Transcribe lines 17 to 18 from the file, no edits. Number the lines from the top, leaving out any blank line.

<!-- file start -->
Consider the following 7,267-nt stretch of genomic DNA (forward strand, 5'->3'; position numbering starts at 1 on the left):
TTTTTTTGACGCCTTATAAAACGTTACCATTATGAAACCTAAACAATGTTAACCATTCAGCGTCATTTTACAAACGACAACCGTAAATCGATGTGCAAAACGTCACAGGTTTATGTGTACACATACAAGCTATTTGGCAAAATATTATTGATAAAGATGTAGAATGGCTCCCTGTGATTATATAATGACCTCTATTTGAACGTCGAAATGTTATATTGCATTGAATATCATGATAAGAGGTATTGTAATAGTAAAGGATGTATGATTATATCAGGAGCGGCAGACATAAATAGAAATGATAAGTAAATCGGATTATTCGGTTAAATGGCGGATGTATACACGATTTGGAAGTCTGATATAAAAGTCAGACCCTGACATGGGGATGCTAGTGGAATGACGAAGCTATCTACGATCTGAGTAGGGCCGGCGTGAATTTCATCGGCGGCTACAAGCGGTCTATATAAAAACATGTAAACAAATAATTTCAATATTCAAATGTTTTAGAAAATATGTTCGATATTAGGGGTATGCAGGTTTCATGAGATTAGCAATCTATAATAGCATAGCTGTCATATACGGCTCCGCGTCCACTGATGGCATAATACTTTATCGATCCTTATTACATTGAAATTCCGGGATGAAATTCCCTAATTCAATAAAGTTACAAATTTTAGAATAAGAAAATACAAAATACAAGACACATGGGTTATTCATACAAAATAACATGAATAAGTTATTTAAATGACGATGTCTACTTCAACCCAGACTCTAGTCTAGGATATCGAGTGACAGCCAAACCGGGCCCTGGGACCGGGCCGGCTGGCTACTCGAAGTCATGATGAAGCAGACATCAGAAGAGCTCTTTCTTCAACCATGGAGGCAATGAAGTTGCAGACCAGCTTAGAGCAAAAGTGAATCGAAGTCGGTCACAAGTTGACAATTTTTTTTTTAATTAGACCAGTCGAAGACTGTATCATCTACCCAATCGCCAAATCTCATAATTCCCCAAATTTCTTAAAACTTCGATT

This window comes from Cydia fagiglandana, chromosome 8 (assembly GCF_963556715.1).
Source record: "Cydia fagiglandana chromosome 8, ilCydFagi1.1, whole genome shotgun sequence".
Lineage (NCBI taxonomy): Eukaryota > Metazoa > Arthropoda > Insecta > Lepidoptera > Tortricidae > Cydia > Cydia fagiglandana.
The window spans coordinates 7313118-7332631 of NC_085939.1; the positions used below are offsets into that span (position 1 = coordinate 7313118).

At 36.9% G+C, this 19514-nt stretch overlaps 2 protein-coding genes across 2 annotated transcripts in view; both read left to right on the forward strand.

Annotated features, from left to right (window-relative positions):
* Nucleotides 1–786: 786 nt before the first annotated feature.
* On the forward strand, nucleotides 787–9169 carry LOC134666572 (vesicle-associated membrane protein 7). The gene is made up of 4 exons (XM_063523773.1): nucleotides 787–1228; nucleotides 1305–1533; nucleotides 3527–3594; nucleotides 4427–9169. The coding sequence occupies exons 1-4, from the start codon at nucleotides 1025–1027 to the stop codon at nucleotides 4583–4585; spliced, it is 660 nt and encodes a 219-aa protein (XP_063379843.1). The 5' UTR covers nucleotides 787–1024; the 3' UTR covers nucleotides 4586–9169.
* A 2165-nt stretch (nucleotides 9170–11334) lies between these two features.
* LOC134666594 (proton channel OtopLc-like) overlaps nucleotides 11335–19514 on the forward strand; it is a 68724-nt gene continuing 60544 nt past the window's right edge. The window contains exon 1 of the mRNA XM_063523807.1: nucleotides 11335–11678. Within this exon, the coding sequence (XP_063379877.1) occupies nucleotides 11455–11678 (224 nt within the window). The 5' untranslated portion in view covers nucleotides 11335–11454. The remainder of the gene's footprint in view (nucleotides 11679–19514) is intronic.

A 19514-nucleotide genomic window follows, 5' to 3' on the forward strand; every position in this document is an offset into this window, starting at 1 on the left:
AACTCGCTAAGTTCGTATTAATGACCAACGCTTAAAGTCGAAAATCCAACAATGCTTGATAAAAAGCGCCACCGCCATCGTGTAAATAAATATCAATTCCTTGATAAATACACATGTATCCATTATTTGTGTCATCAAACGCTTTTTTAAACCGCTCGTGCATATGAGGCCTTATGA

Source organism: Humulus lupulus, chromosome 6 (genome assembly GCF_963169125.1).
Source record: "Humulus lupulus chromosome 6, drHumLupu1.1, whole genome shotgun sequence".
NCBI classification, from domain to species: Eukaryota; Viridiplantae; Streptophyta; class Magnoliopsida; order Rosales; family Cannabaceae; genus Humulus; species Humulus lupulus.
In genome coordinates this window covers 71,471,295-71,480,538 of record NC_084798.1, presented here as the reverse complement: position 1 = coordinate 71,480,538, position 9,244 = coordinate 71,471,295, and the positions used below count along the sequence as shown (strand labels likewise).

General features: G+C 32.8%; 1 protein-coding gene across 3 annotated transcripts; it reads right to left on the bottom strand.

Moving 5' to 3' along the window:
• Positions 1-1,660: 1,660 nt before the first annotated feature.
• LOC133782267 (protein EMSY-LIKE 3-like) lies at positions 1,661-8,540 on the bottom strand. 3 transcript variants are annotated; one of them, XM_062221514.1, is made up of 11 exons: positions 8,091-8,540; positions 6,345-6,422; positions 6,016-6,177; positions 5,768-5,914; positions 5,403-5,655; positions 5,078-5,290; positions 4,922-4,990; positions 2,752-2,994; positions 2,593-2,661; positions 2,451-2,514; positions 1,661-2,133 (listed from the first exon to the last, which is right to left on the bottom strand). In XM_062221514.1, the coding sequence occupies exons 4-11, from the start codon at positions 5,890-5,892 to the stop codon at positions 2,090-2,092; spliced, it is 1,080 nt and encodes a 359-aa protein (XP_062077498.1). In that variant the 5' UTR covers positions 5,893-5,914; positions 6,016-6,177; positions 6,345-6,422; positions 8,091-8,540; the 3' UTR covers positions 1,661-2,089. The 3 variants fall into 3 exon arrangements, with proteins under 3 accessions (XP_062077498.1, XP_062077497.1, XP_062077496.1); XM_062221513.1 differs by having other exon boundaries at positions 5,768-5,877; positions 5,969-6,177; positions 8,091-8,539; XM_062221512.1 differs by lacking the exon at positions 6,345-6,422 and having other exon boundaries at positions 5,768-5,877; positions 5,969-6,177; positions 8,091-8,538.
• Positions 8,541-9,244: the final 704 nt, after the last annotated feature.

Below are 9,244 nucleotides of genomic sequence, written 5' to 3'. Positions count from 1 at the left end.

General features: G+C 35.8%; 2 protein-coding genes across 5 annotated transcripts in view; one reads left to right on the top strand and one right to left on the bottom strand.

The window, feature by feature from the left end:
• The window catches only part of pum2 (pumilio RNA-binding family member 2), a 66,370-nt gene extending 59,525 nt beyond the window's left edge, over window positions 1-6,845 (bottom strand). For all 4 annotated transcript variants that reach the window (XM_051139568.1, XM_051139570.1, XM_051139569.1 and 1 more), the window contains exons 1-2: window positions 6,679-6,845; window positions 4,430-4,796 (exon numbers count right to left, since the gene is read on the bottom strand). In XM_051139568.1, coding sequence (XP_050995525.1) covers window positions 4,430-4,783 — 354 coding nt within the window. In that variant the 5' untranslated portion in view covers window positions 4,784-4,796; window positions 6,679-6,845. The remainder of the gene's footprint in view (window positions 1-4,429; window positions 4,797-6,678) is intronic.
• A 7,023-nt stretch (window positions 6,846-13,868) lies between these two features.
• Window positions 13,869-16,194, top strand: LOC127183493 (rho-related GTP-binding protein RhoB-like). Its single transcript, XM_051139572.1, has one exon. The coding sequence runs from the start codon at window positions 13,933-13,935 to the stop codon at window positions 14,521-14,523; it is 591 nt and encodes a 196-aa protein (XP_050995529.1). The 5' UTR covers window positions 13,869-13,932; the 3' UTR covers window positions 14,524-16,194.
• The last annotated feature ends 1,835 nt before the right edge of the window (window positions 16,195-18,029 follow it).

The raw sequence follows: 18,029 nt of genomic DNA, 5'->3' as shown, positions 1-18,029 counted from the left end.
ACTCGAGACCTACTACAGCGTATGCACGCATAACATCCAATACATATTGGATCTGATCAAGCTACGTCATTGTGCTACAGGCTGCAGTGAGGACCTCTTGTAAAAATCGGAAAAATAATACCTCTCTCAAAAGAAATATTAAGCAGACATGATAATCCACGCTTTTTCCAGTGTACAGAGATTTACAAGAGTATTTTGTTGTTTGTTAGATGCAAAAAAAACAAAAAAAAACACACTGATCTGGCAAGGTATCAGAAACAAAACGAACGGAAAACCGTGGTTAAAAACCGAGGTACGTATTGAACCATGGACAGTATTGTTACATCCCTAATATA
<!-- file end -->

NCBI classification, from domain to species: Eukaryota; Viridiplantae; Streptophyta; class Magnoliopsida; order Rosales; family Cannabaceae; genus Humulus; species Humulus lupulus.
In genome coordinates this window covers 71,471,295-71,480,538 of record NC_084798.1, presented here as the reverse complement: position 1 = coordinate 71,480,538, position 9,244 = coordinate 71,471,295, and the positions used below count along the sequence as shown (strand labels likewise).